Lectionary blog for June 25
Third Sunday after Pentecost
Jeremiah 20:7-13; Psalm 69:7-10, 16-18;
Romans 6:1b-11; Matthew 10:24-39
For if we have been united with him in a death like his, we will certainly be united with him in a resurrection like his. We know that our old self was crucified with him so that the body of sin might be destroyed, and we might no longer be enslaved to sin. For whoever has died is freed from sin. But if we have died with Christ, we believe that we will also live with him. We know that Christ, being raised from the dead, will never die again; death no longer has dominion over him. The death he died, he died to sin, once for all; but the life he lives, he lives to God. So you also must consider yourselves dead to sin and alive to God in Christ Jesus. (Romans 6:5-11)
I live in what poet, novelist and English professor James Dickey called “the land of three-fingered people and ‘Fear God!’ signs”—the southern Appalachian Mountains. Indeed, on my way back and forth to Athens every week, I drive through the part of North Georgia where the movie based on his novel “Deliverance” was filmed. And every week I take note of the various hand-painted iterations of the “Fear God” sign posted in yards and nailed to trees.
“Jesus is Coming Soon” is popular, with the unspoken idea that one should “straighten up and fly right, by golly.”
“Get Right with God” is a frequent sight. I’ve often thought about putting a “Get Left with God” sign in my yard, but I imagine it would be more confusing than funny—people would be scratching their heads and saying, “I wonder what he meant by that?” While I’m thinking religiously about the whole “Left Behind” thing, these days most people would take it politically—and I am NOT going to go there.
The other day I noticed a little sign in a front yard flower garden. I’m sure it’s been there a long time, but I had never noticed it. Just two words, “Try Jesus.” Like my “Get Left with God” idea, it’s a little hard to know what the sign means. I can think of at least three possibilities.
One is what it most likely means—life is difficult, confusing, downright frightening. We experiment with things we hope will make our lives better, will help us “make it through the night”—philosophies, diets, exercise regimens, financial plans, gurus. In our more dysfunctional moments we use and abuse drugs or alcohol or unhealthy relationships. And most of the time, most of it doesn’t work. At least not always and not well. The sign encourages us to forget all that and “try Jesus.” This feels a little like an ad: “Do you have difficulty in your life? Have you had trouble winning friends and influencing people? Try Jesus! Guaranteed to change your life and make it better.” Which is fine, I guess, except is seems to miss the whole “Take up your cross and follow me” thing that Jesus said.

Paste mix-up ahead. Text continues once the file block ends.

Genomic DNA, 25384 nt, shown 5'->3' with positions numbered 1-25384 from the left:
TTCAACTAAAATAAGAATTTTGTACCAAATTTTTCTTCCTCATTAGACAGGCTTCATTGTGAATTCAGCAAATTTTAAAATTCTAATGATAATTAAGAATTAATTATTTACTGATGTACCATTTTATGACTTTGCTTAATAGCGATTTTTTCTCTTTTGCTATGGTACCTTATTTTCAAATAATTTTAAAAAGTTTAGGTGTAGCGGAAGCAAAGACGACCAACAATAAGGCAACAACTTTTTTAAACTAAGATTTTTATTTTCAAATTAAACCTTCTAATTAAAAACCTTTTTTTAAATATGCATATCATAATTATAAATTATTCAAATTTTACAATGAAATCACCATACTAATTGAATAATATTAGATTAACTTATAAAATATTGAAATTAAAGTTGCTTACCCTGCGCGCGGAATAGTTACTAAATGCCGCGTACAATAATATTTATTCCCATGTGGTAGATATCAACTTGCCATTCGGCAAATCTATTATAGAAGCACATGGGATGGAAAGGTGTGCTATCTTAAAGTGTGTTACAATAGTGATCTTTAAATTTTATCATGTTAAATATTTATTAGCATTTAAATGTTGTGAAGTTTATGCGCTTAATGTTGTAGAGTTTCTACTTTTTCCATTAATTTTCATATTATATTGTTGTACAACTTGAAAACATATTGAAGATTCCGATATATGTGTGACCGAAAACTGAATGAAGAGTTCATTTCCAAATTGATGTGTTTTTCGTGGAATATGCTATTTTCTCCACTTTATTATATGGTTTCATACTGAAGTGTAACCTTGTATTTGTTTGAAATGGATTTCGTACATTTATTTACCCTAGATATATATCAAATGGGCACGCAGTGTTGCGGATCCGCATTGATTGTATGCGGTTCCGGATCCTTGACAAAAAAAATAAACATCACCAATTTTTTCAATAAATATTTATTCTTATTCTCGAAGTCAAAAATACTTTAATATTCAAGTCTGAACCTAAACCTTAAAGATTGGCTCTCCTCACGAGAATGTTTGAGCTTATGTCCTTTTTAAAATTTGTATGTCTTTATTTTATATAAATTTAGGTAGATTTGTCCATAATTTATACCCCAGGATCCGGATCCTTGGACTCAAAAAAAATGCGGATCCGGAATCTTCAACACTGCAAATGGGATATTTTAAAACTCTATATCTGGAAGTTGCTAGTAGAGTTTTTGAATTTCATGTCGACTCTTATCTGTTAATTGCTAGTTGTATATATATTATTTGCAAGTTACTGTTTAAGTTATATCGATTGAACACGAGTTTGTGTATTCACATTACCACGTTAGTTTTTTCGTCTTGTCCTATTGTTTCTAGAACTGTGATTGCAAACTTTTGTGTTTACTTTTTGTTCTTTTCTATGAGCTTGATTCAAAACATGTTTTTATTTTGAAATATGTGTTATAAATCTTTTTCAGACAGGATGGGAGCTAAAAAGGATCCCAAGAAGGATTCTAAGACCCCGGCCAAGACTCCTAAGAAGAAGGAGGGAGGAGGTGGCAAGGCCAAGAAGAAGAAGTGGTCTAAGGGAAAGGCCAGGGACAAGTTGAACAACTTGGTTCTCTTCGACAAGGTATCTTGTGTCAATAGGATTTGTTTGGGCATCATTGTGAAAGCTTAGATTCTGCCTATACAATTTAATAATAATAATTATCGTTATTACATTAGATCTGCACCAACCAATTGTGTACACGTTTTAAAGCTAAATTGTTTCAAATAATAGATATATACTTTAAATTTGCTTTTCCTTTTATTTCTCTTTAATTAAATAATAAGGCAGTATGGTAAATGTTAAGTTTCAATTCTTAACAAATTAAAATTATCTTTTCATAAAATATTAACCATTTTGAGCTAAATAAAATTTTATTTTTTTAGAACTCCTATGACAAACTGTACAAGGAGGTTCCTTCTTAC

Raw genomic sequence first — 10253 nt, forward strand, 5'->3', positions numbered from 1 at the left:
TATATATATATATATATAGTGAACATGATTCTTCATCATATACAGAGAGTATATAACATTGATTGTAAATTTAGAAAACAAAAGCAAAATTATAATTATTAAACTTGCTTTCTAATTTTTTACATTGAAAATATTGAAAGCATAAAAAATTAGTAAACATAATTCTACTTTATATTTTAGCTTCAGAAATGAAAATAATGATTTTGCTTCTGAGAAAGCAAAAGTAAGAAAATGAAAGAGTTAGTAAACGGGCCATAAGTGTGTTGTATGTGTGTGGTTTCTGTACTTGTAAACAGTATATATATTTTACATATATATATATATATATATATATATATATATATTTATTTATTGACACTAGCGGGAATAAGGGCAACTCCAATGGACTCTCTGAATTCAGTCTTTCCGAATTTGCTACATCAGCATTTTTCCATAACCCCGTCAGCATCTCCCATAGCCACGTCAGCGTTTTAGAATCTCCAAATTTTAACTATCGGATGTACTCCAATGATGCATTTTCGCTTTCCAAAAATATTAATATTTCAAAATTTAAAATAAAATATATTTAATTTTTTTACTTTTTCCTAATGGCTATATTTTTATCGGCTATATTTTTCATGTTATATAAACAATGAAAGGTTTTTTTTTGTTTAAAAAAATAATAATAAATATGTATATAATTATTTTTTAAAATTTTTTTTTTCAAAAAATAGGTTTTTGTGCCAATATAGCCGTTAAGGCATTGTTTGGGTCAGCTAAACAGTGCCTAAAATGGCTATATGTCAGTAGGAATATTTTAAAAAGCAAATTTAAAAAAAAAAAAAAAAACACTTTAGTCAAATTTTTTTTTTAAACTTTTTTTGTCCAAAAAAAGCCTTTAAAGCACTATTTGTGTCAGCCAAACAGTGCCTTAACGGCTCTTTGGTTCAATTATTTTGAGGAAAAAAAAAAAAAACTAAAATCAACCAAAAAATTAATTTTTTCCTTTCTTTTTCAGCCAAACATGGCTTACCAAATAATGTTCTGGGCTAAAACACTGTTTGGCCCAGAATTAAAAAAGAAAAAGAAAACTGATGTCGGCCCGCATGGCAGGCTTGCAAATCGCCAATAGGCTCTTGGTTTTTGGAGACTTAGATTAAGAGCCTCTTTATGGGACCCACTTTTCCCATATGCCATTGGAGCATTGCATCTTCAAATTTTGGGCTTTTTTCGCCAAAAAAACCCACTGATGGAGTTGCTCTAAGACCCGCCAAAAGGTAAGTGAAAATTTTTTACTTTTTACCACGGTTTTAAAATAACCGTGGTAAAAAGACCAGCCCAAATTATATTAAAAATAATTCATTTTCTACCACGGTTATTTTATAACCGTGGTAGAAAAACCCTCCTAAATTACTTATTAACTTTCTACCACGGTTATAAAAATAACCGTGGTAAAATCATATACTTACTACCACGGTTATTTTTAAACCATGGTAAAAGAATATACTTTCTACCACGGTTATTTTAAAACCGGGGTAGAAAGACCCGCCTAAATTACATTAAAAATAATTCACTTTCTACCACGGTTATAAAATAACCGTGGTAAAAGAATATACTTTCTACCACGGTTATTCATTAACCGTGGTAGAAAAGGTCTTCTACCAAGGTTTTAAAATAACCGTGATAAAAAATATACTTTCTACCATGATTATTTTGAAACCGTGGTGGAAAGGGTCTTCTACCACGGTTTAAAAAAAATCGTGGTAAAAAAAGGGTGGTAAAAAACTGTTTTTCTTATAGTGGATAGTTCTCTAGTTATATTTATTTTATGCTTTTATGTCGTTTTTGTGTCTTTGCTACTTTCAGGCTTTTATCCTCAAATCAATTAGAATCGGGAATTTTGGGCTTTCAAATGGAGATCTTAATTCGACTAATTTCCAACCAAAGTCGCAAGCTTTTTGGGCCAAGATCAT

A second meaning could be “Test Jesus,” like Pilate and the Sanhedrin. Put Jesus, God and the gospel on trial. Christian writer C.S. Lewis had a book of essays titled “God in the Dock” based on the idea that the modern world had made God (and Jesus) a defendant in a trial, accusing God of a failure to either be good or be strong. This is the idea of taking what are sometimes referred to as the “truth claims” of the Christian faith and holding them up to the cold, harsh light of reason. I remember a book about Christianity that was popular when I was in college—“Evidence that Demands a Verdict.” We all do this, deciding what parts of the received faith make sense to us, what parts don’t.
We do not have to get “right with God” because Jesus has made things right upon the cross.
A third meaning is related to what my grandma meant when she stopped me in my tracks, stood akimbo with hands on hips, stared deeply into my eyes and said, “You are trying my patience today young man.” The person who put up the sign was unlikely to have been recommending that we make an effort to try Jesus’ patience. But the sign got me to thinking; no matter what the author meant, the most likely truth here is that we all do try Jesus, a lot, often, almost every day. We try the Lord with our failure to be the good and loving people we were made to be, indeed that we want and try to be.
And the good news of the gospel is that despite the aggravation we cause, Jesus stills loves us. We do not have to get “right with God” because Jesus has made things right upon the cross. And even though Jesus is indeed “Coming Soon,” we have nothing to “fear from God.” We have received “Deliverance” and can live secure in the grace and love of God.
For whoever has died is freed from sin. But if we have died with Christ, we believe that we will also live with him.
The death he died, he died to sin, once for all; but the life he lives, he lives to God. So you also must consider yourselves dead to sin and alive to God in Christ Jesus.
Amen and amen.